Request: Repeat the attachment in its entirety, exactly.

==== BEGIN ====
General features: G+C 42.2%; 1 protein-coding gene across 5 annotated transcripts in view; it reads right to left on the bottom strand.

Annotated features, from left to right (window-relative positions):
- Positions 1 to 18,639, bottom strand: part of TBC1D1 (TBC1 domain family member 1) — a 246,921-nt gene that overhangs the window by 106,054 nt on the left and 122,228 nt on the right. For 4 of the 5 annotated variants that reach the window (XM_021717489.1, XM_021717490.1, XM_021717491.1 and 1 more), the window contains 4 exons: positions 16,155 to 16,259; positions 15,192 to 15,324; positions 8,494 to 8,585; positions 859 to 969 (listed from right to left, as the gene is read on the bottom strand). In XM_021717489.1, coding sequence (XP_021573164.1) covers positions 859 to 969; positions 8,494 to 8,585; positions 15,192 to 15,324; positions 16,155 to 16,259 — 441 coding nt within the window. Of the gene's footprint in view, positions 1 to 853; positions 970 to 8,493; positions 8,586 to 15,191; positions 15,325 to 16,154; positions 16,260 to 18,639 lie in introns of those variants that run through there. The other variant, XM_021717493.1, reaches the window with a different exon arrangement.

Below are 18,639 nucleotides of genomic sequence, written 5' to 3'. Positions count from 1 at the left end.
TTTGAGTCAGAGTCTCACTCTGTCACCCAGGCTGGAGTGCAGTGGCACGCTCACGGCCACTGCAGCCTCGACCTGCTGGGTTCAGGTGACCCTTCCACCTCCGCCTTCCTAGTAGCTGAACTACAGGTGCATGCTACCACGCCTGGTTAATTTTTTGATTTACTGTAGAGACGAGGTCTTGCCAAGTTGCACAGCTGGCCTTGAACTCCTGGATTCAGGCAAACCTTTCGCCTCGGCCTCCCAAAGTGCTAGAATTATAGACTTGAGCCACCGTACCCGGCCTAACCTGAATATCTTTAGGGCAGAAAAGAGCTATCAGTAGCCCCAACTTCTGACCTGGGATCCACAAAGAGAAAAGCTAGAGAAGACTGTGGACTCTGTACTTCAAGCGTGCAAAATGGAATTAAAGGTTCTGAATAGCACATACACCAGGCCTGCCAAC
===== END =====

General features: G+C 42.2%; 1 protein-coding gene across 5 annotated transcripts in view; it reads right to left on the bottom strand.

Annotated features, from left to right (window-relative positions):
- Positions 1 to 18,639, bottom strand: part of TBC1D1 (TBC1 domain family member 1) — a 246,921-nt gene that overhangs the window by 106,054 nt on the left and 122,228 nt on the right. For 4 of the 5 annotated variants that reach the window (XM_021717489.1, XM_021717490.1, XM_021717491.1 and 1 more), the window contains 4 exons: positions 16,155 to 16,259; positions 15,192 to 15,324; positions 8,494 to 8,585; positions 859 to 969 (listed from right to left, as the gene is read on the bottom strand). In XM_021717489.1, coding sequence (XP_021573164.1) covers positions 859 to 969; positions 8,494 to 8,585; positions 15,192 to 15,324; positions 16,155 to 16,259 — 441 coding nt within the window. Of the gene's footprint in view, positions 1 to 853; positions 970 to 8,493; positions 8,586 to 15,191; positions 15,325 to 16,154; positions 16,260 to 18,639 lie in introns of those variants that run through there. The other variant, XM_021717493.1, reaches the window with a different exon arrangement.

Below are 18,639 nucleotides of genomic sequence, written 5' to 3'. Positions count from 1 at the left end.
TTTGAGTCAGAGTCTCACTCTGTCACCCAGGCTGGAGTGCAGTGGCACGCTCACGGCCACTGCAGCCTCGACCTGCTGGGTTCAGGTGACCCTTCCACCTCCGCCTTCCTAGTAGCTGAACTACAGGTGCATGCTACCACGCCTGGTTAATTTTTTGATTTACTGTAGAGACGAGGTCTTGCCAAGTTGCACAGCTGGCCTTGAACTCCTGGATTCAGGCAAACCTTTCGCCTCGGCCTCCCAAAGTGCTAGAATTATAGACTTGAGCCACCGTACCCGGCCTAACCTGAATATCTTTAGGGCAGAAAAGAGCTATCAGTAGCCCCAACTTCTGACCTGGGATCCACAAAGAGAAAAGCTAGAGAAGACTGTGGACTCTGTACTTCAAGCGTGCAAAATGGAATTAAAGGTTCTGAATAGCACATACACCAGGCCTGCCAAC